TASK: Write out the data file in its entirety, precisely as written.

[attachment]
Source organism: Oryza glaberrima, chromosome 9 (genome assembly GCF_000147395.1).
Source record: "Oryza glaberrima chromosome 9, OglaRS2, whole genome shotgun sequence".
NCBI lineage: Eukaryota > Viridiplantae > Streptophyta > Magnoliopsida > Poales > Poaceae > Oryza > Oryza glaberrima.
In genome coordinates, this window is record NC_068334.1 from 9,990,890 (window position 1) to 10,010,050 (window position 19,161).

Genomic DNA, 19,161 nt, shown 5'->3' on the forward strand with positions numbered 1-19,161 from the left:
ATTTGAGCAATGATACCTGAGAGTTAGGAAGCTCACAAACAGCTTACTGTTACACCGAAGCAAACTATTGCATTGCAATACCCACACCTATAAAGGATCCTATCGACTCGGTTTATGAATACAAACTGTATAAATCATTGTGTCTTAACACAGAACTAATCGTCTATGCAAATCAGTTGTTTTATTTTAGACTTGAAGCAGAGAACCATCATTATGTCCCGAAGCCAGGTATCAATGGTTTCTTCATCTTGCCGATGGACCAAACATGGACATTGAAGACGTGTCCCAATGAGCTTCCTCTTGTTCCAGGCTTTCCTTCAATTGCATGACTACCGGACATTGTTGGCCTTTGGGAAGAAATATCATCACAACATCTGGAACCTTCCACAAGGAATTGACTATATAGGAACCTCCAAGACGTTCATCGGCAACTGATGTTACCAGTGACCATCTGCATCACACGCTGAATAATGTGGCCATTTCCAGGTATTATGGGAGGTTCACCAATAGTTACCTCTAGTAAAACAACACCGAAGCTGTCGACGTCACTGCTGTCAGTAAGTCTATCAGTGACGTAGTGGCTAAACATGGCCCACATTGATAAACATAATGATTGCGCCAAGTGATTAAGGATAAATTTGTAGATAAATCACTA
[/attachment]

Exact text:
Source organism: Oryza glaberrima, chromosome 9 (genome assembly GCF_000147395.1).
Source record: "Oryza glaberrima chromosome 9, OglaRS2, whole genome shotgun sequence".
NCBI lineage: Eukaryota > Viridiplantae > Streptophyta > Magnoliopsida > Poales > Poaceae > Oryza > Oryza glaberrima.
In genome coordinates, this window is record NC_068334.1 from 9,990,890 (window position 1) to 10,010,050 (window position 19,161).

Genomic DNA, 19,161 nt, shown 5'->3' on the forward strand with positions numbered 1-19,161 from the left:
ATTTGAGCAATGATACCTGAGAGTTAGGAAGCTCACAAACAGCTTACTGTTACACCGAAGCAAACTATTGCATTGCAATACCCACACCTATAAAGGATCCTATCGACTCGGTTTATGAATACAAACTGTATAAATCATTGTGTCTTAACACAGAACTAATCGTCTATGCAAATCAGTTGTTTTATTTTAGACTTGAAGCAGAGAACCATCATTATGTCCCGAAGCCAGGTATCAATGGTTTCTTCATCTTGCCGATGGACCAAACATGGACATTGAAGACGTGTCCCAATGAGCTTCCTCTTGTTCCAGGCTTTCCTTCAATTGCATGACTACCGGACATTGTTGGCCTTTGGGAAGAAATATCATCACAACATCTGGAACCTTCCACAAGGAATTGACTATATAGGAACCTCCAAGACGTTCATCGGCAACTGATGTTACCAGTGACCATCTGCATCACACGCTGAATAATGTGGCCATTTCCAGGTATTATGGGAGGTTCACCAATAGTTACCTCTAGTAAAACAACACCGAAGCTGTCGACGTCACTGCTGTCAGTAAGTCTATCAGTGACGTAGTGGCTAAACATGGCCCACATTGATAAACATAATGATTGCGCCAAGTGATTAAGGATAAATTTGTAGATAAATCACTA